my 4x great grandfather
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The name "Pickering Rippon" appears repeatedly in my family tree, passed down by generation after generation for well over 200 years as either a first and second name, or middle name and surname. It begins in Whitby, North Yorkshire in 1747 with the marriage of William Rippon (b 1722) to Alice Pickering (dates unknown). Both surnames were no
doubt themselves derived at some point from the towns of Ripon and Pickering, about 40 miles distant from each other inland in the North Riding. The first Pickering Rippon was William & Alice's second child (and first son), born in Whitby in 1750.
It's not clear from available records what the first Pickering Rippon's trade was, but it may well have been shopkeeping of some form. In 1773, he married Mary Leng, from another well-established Whitby family, and they had at least seven children who survived into maturity. Pickering Rippon appears to have died in 1835, two years after his wife. We know rather more about his children.
Alice Rippon was born in 1774. When she was in her early 20s she married George Lorains, a Frenchman born originally in Moselle, and already a widower with three children. They went on to have a large family of their own, with as many as ten children, several of whom went on to become tradesmen in Whitby. At least one of the boys was baptised as Pickering Rippon Lorains. However George died
in 1840 leaving Alice on her own, perhaps without financial means. In 1841 she seems to appear in the Census as Alice Lawrence, living in Church Street. She was still there in 1851, along with her daughter Mary and granddaughter Esther, but described as a pauper and a retired laundress. She died a few years later in 1854.
William Rippon was born at the end of 1776, and married Mary Harrison when he was just 21. They had five children (including one son baptised as Pickering Rippon). In 1823, William was the landlord of the Ship tavern in Church Street (according to Baines' Directory). He later gave this up and set up as a shopkeeper, and was listed as such in Pigot's Directory of 1829 and again in 1834. At some point over the following few years he died, and in 1840, his widow Mary was listed by White's Directory as proprietor of the shop. She died in 1847.
Martha Rippon was born in 1780, one of twins. In 1804 she married James Audas, also from Whitby. In around 1820, they moved to Gateshead in Durham where Audas seems to have become prosperous as a merchant, commissioning the building of several ships in the 1820s and 1830s. He died at some point before 1840, leaving Martha a widow in the 1841 Census. She lived on to the grand old age of 91. There were at least six children, all born in Whitby, and several of them also did well as trade began to boom in Gateshead and West Hartlepool. There were no Pickerings among the children, but the third son was named Rippon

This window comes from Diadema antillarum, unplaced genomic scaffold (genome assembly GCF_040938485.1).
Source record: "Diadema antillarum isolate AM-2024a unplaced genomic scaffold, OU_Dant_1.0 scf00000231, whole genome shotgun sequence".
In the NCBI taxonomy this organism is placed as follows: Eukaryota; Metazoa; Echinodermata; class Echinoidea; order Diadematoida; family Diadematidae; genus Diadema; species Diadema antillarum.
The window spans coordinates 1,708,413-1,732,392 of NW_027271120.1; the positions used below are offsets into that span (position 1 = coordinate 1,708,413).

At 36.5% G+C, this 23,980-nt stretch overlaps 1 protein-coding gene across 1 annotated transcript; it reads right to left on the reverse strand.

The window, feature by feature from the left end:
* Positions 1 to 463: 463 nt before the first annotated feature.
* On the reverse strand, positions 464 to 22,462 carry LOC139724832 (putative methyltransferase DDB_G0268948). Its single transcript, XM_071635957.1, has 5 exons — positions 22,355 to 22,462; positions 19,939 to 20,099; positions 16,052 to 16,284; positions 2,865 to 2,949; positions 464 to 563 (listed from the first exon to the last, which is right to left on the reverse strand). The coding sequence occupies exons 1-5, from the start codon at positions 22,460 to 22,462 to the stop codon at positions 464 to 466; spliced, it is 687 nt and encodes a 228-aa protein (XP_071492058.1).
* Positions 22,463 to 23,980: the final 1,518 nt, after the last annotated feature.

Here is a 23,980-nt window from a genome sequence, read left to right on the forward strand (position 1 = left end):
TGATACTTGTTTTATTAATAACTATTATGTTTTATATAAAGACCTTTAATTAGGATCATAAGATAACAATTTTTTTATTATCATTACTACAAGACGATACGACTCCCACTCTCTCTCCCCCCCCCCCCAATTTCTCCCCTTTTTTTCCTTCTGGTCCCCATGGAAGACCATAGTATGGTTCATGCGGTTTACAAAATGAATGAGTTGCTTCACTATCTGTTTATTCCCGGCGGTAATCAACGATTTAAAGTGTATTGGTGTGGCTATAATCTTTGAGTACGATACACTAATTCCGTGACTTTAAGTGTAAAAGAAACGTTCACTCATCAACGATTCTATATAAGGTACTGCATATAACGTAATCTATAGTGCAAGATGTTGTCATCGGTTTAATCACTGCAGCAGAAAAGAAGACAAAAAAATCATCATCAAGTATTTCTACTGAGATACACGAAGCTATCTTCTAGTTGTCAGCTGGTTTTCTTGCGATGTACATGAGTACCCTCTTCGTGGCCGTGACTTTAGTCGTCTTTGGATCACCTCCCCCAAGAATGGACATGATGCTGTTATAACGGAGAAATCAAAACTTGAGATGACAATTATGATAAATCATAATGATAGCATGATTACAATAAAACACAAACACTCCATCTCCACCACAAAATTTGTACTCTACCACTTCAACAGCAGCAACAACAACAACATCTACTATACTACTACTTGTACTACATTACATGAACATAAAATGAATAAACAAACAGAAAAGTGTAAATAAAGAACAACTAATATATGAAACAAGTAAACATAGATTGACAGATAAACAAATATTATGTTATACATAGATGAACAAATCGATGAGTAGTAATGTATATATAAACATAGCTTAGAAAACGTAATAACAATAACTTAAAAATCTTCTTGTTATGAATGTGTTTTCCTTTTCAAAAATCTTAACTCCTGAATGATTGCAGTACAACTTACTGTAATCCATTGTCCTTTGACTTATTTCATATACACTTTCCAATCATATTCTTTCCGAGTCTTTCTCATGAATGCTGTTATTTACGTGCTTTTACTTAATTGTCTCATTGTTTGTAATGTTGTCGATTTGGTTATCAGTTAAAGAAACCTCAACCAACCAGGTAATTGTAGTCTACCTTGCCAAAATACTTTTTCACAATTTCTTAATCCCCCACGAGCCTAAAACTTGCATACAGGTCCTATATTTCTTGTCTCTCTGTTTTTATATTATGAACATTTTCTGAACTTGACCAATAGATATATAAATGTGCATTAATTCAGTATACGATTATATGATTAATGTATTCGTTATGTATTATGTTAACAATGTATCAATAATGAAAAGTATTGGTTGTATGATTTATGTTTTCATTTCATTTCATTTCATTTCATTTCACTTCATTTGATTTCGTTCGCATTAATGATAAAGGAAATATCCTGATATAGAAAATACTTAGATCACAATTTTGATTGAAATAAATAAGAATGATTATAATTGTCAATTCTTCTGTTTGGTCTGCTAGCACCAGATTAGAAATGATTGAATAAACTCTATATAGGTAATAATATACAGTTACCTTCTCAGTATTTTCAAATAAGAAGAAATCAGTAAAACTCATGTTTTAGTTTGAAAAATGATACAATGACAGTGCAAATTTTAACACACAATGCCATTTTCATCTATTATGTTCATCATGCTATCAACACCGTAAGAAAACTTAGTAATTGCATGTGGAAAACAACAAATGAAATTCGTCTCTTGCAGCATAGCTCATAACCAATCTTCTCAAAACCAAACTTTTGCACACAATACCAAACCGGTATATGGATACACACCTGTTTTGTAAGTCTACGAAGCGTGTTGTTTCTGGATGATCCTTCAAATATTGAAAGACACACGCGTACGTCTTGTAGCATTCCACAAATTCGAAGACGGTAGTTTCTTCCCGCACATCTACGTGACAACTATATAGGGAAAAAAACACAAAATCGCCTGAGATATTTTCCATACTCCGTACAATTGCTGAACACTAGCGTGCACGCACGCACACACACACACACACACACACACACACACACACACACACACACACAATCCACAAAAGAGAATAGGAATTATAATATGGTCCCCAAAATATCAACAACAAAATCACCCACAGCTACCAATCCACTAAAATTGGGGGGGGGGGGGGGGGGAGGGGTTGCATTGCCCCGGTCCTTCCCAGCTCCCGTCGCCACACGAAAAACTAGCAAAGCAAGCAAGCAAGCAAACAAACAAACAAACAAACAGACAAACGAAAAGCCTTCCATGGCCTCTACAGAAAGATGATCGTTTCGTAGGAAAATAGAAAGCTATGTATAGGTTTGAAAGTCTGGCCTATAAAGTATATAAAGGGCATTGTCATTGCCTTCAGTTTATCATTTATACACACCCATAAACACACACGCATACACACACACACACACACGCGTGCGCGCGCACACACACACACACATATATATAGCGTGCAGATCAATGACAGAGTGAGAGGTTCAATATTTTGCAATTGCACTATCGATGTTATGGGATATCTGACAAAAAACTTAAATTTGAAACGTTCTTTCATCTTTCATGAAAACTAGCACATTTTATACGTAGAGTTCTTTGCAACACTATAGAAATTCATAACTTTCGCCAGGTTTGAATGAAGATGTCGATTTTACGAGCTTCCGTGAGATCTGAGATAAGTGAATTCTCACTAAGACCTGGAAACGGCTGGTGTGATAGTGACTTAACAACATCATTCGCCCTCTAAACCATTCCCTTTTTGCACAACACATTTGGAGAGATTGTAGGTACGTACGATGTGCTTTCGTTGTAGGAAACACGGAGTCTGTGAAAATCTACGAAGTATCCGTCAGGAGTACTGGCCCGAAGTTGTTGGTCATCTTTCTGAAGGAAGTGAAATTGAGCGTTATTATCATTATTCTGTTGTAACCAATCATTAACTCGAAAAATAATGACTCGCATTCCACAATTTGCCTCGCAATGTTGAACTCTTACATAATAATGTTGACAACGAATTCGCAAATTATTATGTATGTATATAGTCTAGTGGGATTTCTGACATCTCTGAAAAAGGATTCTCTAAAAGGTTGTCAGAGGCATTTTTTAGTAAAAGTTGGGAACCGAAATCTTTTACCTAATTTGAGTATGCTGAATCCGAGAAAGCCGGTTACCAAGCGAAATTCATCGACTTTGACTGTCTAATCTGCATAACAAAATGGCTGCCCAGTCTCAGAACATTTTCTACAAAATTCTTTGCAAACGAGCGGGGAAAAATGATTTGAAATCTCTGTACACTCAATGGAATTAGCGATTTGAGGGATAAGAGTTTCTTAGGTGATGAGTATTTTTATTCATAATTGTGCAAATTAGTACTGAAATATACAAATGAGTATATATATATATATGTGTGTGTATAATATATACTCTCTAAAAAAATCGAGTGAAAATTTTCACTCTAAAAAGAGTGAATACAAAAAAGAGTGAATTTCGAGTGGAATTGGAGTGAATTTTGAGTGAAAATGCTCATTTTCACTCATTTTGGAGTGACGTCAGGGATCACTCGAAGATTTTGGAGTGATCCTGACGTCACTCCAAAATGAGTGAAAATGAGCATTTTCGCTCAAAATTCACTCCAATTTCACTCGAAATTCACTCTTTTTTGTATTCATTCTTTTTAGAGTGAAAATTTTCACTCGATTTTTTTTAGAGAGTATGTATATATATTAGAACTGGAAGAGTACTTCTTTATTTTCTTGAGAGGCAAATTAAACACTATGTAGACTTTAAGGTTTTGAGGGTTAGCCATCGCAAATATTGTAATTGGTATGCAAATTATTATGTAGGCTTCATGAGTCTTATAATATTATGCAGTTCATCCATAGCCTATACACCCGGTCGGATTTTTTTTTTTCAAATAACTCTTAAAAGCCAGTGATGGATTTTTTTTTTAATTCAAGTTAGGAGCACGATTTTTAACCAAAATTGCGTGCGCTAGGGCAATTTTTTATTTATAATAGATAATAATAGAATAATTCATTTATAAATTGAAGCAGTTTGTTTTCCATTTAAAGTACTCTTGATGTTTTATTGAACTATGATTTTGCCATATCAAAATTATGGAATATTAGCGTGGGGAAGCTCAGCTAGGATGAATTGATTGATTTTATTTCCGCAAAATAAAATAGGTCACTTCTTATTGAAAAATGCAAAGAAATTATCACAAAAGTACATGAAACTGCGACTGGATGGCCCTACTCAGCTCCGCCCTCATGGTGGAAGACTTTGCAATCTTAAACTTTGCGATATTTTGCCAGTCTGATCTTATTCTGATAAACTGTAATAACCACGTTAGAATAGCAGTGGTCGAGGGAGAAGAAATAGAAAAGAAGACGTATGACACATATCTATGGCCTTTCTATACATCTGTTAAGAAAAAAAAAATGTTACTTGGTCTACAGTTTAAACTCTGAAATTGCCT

Mary Rippon was Martha's twin, also born in 1780. When she was 19 she married William Falkingbridge, a Whitby boat builder, listed in each of the Whitby Directories between 1823 and 1840. There were at least five children, of whom the first, a boy, was named Rippon Falkingbridge. He also became a tradesman in Whitby as a joiner. Mary died in 1847, and husband William in 1847.
Thomas Rippon was born in 1783. He married Mary Ann Jane Absolam in 1806, and they had at least six children, including the youngest, Pickering Rippon, born in 1788. Thomas took a slightly different career from his brothers, setting up as one of Whitby's only two ship's riggers, with premises in Church Street, although home was round the corner in Grape Street. He died in 1847, but was very helpful in that he left a will that provides considerable additional information about his family (not least the names of his sisters' husbands). He and Mary Ann Jane had no children, and Thomas left much of his estate to his nephew Thomas, the son of his youngest brother.
Hannah Rippon was born in 1785. She was the last of the children to marry, finally tying the knot in 1818, when she was 33 with George Wilthew, a joiner also with premises in Church Street. (It's possibly she had married before and been widowed). They had no children of their own, but George had been married
previously and had one daughter, Jane Wilthew, who seems to have been mentally impaired. (She is described rather bluntly in the 1851 Census as an "idiot"). They are all living together in 1841, but George died six years later. Hannah and Jane continued to share a house for the next 25 years, along with Hannah's nephew, also named Pickering Rippon (son of her youngest brother), who probably took over George's joinery business. Next door were members of the Falkingbridge family, relatives of Hannah's elder sister Mary. Jane died in 1867. Hannah followed four
Pickering Rippon the younger was born in 1788, the last of Pickering the elder and Mary's children. More on him below.